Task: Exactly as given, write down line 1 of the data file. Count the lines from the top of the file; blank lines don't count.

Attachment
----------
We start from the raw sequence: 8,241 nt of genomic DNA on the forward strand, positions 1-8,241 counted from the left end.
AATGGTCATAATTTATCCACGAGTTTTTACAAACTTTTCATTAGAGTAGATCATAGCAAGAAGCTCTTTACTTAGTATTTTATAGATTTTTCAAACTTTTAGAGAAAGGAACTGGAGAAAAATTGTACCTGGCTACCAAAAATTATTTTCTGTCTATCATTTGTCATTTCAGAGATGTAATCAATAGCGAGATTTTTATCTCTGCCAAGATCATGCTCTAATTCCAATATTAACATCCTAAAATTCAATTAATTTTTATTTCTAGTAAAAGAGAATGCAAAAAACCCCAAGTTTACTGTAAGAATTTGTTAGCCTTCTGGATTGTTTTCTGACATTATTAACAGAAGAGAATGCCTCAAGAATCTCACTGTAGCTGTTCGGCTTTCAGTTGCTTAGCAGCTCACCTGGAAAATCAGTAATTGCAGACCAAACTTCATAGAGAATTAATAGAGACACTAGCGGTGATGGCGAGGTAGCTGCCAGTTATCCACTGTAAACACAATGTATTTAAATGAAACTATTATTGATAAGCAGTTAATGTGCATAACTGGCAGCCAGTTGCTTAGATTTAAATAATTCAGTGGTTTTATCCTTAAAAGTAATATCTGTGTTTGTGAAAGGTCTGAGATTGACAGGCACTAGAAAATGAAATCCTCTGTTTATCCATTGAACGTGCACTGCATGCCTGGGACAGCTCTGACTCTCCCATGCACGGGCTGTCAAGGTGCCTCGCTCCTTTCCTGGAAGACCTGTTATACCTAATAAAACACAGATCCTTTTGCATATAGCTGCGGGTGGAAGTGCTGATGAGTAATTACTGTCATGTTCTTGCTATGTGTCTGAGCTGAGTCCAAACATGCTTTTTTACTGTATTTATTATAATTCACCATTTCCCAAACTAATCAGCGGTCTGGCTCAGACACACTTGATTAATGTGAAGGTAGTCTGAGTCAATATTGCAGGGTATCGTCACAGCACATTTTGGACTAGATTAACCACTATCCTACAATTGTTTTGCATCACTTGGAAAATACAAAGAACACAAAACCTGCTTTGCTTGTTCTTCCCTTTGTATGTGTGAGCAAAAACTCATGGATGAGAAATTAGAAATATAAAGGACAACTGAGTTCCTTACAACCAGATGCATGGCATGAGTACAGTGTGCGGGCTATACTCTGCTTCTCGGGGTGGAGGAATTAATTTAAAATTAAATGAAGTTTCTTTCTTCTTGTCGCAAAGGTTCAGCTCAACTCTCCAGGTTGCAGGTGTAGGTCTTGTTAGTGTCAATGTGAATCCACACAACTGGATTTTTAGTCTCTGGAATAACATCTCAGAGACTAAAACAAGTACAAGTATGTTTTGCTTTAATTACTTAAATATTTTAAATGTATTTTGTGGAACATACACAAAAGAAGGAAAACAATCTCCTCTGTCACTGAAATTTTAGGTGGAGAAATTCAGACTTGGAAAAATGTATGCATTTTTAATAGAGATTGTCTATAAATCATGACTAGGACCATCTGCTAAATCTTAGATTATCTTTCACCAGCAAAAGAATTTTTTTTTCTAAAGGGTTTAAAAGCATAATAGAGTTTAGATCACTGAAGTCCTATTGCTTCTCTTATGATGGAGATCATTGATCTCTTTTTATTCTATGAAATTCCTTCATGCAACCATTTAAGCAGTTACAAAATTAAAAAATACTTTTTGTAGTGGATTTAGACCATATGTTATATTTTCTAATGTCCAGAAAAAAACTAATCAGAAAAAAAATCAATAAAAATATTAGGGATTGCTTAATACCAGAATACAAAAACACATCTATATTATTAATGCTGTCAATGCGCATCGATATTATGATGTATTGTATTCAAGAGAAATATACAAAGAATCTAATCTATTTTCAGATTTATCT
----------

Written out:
We start from the raw sequence: 8,241 nt of genomic DNA on the forward strand, positions 1-8,241 counted from the left end.